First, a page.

Cowboy downsizes Liberty Square development

Site plan for Liberty Square. Image courtesy Salt Lake City planning documents.

With rising construction costs, most developers try to build bigger instead of smaller.  But in the case of Cowboy Partners, nine months after securing approval from the Historic Landmark Commission to build the Liberty Square apartments, the developers are returning to the commission with a subdued proposal built around the previously approved design.

In July 2016, the HLC approved the Liberty Square project, proposed for the 600 East block of 500 South, after a previously tabled hearing and a work session with the developers.  The approved design included four floors of new construction residential with 135 units and an adaptive reuse of the Ensign Floral Building on 600 East.

Building materials planned for the Liberty Square development. Image courtesy Salt Lake City planning documents.

The updated project proposal plans for significantly fewer units.  Instead, the new proposal is for 48 townhomes in eight buildings and five units in the Ensign Floral Building.  According to planning documents, each townhome will be three stories with a garage on the ground floor, living room and kitchen on the second floor and the bedrooms on the third floor.  The homes will include balconies on both the second and third floors.

The plans for the Ensign Floral Building will virtually remain the same.  The building will be converted to a residential use with five apartments.  The floral building was built in 1959 and is considered a contributing historical structure representing the modern architectural style.

Cowboy plans minimal changes to the building’s exterior, including re-establishing the former steel canopy that protected the building’s entrances and repair the planters on the west side of the building.  The surface parking that separates the floral building from the street will be retained and serve as parking for the five new apartments.

The updated project retains a similar aesthetic to the previously approved design and will have similar setbacks despite the project’s reduced density.  The corner of 500 South and Green Street will still serve as the architectural focus with the lobby, fitness center and leasing office occupying that space.

The change from a multifamily apartment building to townhomes has allowed the developers to add more pedestrian connections on the block.  Pedestrian enhancements will be made to the Green Street alley that connects Trader Joes and other 400 South retail spaces to 500 South.  In addition to the Green Street improvements, Cowboy plans to add a north-to-south walkway at the west side of the development and an east-to-west walkway that will connect the northernmost townhomes to Green Street and west side walkway.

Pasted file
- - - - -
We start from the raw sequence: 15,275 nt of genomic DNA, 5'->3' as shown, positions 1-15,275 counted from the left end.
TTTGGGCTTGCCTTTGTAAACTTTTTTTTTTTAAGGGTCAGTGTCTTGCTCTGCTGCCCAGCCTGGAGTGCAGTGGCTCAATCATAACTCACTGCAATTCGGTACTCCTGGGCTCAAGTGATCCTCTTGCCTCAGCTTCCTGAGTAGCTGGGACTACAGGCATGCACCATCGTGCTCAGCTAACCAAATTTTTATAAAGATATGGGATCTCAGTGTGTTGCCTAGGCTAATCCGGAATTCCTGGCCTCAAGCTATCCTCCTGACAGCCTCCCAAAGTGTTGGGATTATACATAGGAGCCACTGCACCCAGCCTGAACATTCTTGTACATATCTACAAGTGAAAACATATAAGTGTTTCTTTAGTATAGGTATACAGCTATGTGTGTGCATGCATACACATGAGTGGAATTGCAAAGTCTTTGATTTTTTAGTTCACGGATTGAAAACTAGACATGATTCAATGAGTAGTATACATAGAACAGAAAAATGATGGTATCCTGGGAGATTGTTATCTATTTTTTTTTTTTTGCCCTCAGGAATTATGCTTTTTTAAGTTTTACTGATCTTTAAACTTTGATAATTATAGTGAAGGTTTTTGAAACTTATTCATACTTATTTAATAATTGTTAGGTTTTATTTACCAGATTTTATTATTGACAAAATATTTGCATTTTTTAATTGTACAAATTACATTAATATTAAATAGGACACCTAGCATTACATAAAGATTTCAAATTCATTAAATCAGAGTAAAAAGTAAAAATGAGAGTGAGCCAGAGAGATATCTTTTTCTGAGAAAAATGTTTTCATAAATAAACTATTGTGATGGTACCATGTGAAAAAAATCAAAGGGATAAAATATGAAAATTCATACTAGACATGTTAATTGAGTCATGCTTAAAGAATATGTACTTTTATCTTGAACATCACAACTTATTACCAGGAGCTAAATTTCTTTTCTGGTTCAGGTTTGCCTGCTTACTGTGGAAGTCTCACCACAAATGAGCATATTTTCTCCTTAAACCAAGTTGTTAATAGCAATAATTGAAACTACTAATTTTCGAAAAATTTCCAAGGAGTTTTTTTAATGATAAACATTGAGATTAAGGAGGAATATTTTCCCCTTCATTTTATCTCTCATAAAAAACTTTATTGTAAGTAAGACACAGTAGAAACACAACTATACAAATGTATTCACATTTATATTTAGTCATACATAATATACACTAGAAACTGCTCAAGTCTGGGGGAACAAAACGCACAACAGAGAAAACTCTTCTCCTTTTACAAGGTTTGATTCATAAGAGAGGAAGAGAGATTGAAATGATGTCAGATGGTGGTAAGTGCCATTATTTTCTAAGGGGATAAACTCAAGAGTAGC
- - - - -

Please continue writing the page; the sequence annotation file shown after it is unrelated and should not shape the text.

Although the many of the design elements are similar, Cowboy Partners will need to return to the HLC for new construction approvals for the revised design.  Because the plans for the Ensign Floral Building remain the same, the developers will not need new approvals for their planned adaptive reuse.

While planning documents don’t specifically state that the townhomes will be rentals, the project’s architects refer to a leasing office in the project description and renderings which suggest that the townhomes will not be owner-occupied.

Rendering of the previously approved design of the Liberty Square Apartments as designed by Architectural Nexus. Image courtesy Salt Lake City planning documents.
Revised renderings of the south façade of Liberty Square. Image courtesy Salt Lake City planning documents.
Revised renderings of the west façade of Liberty Square. Image courtesy Salt Lake City planning documents.
Rendering of the east façade of Liberty Square facing Green Street. Image courtesy Salt Lake City planning documents.


Posted by Isaac Riddle

Isaac Riddle grew up just outside of Salt Lake City, Utah. He has a BA in English literature from the University of Utah and a Masters of Journalism from Temple University. Isaac has written for Next City, The Philadelphia Public School Notebook and Salt Lake City Weekly. Before embarking on a career in journalism, Isaac taught High School English in the Kensington neighborhood of Philadelphia. Isaac is the founder of Building Salt Lake and can be reached at